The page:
It will be understood that, although the terms first, second, etc. may be used herein to describe various elements, components, regions, layers and/or sections, these elements, components, regions, layers and/or sections should not be limited by these terms. These terms are only used to distinguish one element, component, region, layer or section from another element, component, region, layer or section. Thus, a first element, component, region, layer or section discussed below could be termed a second element, component, region, layer or section without departing from the teachings of the present invention.
Furthermore, relative terms, such as “lower” or “bottom” and “upper” or “top,” may be used herein to describe one element's relationship to another elements as illustrated in the Figures. It will be understood that relative terms are intended to encompass different orientations of the device in addition to the orientation depicted in the Figures. For example, if the device in the Figures is turned over, elements described as being on the “lower” side of other elements would then be oriented on “upper” sides of the other elements. The exemplary term “lower”, can therefore, encompass both an orientation of “lower” and “upper,” depending on the particular orientation of the figure. Similarly, if the device in one of the Figures is turned over, elements described as “below” or “beneath” other elements would then be oriented “above” the other elements. The exemplary terms “below” or “beneath” can, therefore, encompass both an orientation of above and below.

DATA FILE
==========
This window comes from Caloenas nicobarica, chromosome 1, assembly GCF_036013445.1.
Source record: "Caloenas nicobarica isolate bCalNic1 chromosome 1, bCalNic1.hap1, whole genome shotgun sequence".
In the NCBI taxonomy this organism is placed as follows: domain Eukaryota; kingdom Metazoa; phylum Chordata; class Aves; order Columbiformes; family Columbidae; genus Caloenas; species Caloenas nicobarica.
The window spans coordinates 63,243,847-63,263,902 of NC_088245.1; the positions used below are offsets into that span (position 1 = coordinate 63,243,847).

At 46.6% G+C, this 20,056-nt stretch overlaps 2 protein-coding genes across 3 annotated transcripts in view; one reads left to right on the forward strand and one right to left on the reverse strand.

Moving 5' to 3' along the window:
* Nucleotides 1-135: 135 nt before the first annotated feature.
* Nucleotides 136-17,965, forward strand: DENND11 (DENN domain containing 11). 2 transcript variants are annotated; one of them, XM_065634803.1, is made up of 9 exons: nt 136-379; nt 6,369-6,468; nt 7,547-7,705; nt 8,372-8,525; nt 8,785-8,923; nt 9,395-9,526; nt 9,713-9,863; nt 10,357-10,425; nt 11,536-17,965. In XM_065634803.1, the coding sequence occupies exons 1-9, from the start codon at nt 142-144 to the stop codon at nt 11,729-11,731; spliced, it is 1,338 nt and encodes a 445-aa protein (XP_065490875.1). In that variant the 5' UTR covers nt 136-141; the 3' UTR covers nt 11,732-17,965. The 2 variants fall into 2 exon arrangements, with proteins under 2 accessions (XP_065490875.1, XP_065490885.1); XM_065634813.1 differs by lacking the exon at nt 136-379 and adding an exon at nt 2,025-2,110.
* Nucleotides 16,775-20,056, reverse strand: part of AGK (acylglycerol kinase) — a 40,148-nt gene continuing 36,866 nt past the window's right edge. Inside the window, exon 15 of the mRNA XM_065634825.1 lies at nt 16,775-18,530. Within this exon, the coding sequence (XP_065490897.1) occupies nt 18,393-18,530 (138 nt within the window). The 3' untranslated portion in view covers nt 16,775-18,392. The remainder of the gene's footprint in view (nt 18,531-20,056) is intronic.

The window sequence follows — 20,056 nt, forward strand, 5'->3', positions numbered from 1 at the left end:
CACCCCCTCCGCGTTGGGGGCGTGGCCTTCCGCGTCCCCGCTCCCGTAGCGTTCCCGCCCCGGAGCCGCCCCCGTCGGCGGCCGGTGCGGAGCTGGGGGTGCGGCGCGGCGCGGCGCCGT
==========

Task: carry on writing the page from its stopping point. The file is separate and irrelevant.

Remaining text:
Embodiments of the present invention are described herein with reference to cross-section illustrations that are schematic illustrations of idealized embodiments of the present invention. As such, variations from the shapes of the illustrations as a result, for example, of manufacturing techniques and/or tolerances, are to be expected. Thus, embodiments of the present invention should not be construed as limited to the particular shapes of regions illustrated herein but are to include deviations in shapes that result, for example, from manufacturing. For example, an implanted region illustrated as a rectangle will, typically, have rounded or curved features and/or a gradient of implant concentration at its edges rather than a binary change from implanted to non-implanted region. Likewise, a buried region formed by implantation may result in some implantation in the region between the buried region and the surface through which the implantation takes place. Thus, the regions illustrated in the figures are schematic in nature and their shapes are not intended to illustrate the precise shape of a region of a device and are not intended to limit the scope of the present invention.